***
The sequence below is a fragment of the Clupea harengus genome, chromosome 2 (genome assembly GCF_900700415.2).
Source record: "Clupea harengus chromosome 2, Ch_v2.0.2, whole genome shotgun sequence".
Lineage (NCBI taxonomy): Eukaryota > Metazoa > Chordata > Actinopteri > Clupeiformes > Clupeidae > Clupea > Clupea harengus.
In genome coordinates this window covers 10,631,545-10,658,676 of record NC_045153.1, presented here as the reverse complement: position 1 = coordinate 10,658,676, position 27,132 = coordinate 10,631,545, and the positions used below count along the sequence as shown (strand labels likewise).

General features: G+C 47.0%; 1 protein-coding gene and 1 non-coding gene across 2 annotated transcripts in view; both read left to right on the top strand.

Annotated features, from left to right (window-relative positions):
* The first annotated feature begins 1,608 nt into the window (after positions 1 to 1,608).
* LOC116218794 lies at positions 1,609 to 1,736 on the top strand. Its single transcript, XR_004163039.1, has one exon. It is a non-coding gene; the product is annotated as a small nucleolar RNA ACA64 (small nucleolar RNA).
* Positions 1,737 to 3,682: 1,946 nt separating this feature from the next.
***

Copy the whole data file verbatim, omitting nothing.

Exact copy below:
The sequence below is a fragment of the Clupea harengus genome, chromosome 2 (genome assembly GCF_900700415.2).
Source record: "Clupea harengus chromosome 2, Ch_v2.0.2, whole genome shotgun sequence".
Lineage (NCBI taxonomy): Eukaryota > Metazoa > Chordata > Actinopteri > Clupeiformes > Clupeidae > Clupea > Clupea harengus.
In genome coordinates this window covers 10,631,545-10,658,676 of record NC_045153.1, presented here as the reverse complement: position 1 = coordinate 10,658,676, position 27,132 = coordinate 10,631,545, and the positions used below count along the sequence as shown (strand labels likewise).

General features: G+C 47.0%; 1 protein-coding gene and 1 non-coding gene across 2 annotated transcripts in view; both read left to right on the top strand.

Annotated features, from left to right (window-relative positions):
* The first annotated feature begins 1,608 nt into the window (after positions 1 to 1,608).
* LOC116218794 lies at positions 1,609 to 1,736 on the top strand. Its single transcript, XR_004163039.1, has one exon. It is a non-coding gene; the product is annotated as a small nucleolar RNA ACA64 (small nucleolar RNA).
* Positions 1,737 to 3,682: 1,946 nt separating this feature from the next.